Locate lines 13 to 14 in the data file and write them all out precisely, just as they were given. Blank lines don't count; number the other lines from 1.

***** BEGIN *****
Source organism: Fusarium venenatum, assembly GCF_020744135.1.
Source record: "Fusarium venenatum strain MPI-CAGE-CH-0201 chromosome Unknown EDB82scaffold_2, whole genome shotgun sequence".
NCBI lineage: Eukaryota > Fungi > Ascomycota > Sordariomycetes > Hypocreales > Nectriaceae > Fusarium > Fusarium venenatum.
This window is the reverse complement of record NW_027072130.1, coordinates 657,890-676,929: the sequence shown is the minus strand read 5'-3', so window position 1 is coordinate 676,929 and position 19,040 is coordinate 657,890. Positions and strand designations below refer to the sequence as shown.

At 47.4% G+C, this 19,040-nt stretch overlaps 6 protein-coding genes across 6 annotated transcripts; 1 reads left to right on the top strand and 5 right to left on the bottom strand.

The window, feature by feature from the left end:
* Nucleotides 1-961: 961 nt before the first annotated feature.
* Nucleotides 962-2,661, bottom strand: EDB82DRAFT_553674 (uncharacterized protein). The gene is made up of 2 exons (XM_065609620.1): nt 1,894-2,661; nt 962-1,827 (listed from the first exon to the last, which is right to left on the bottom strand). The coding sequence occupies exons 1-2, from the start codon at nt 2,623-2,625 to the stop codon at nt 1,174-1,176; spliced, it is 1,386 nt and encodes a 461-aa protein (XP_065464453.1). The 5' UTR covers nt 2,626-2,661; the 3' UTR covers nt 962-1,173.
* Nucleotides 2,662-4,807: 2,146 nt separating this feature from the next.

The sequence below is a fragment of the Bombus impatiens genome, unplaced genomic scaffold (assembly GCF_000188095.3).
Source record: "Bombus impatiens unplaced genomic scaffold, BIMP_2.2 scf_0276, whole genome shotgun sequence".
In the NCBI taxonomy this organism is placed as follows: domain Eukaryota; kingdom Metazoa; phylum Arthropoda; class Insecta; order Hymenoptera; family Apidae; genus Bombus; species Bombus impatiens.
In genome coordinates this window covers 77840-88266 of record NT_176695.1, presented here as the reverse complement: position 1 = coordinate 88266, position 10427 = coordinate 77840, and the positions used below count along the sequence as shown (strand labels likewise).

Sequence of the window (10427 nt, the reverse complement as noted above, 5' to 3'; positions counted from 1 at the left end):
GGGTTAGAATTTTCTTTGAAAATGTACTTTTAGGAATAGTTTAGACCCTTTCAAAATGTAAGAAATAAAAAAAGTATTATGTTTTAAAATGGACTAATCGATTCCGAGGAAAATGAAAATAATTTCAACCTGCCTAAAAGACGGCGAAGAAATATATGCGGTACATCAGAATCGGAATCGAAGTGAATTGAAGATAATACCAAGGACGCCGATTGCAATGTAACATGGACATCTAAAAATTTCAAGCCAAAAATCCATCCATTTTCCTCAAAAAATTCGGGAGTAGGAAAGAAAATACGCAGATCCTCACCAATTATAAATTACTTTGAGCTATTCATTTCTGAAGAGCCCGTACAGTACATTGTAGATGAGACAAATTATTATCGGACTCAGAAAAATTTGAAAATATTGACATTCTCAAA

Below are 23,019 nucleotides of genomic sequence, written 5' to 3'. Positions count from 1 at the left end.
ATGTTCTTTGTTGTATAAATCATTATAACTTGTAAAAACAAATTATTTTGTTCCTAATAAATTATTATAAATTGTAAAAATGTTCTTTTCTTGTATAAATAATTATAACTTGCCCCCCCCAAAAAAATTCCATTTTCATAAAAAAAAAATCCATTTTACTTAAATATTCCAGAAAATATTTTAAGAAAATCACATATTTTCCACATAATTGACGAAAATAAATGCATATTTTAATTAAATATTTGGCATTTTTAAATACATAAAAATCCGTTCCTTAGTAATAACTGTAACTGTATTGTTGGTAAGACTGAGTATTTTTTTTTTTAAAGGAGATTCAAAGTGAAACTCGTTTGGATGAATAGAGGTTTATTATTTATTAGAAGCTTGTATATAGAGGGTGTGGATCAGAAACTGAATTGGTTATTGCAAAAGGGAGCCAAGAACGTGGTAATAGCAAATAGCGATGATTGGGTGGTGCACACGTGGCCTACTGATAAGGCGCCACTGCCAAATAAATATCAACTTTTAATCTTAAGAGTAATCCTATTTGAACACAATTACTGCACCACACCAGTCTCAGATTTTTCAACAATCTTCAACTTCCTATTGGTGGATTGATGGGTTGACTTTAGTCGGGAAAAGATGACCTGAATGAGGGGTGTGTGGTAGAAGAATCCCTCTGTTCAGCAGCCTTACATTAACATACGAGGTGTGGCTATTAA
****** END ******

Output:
In genome coordinates this window covers 77840-88266 of record NT_176695.1, presented here as the reverse complement: position 1 = coordinate 88266, position 10427 = coordinate 77840, and the positions used below count along the sequence as shown (strand labels likewise).

Sequence of the window (10427 nt, the reverse complement as noted above, 5' to 3'; positions counted from 1 at the left end):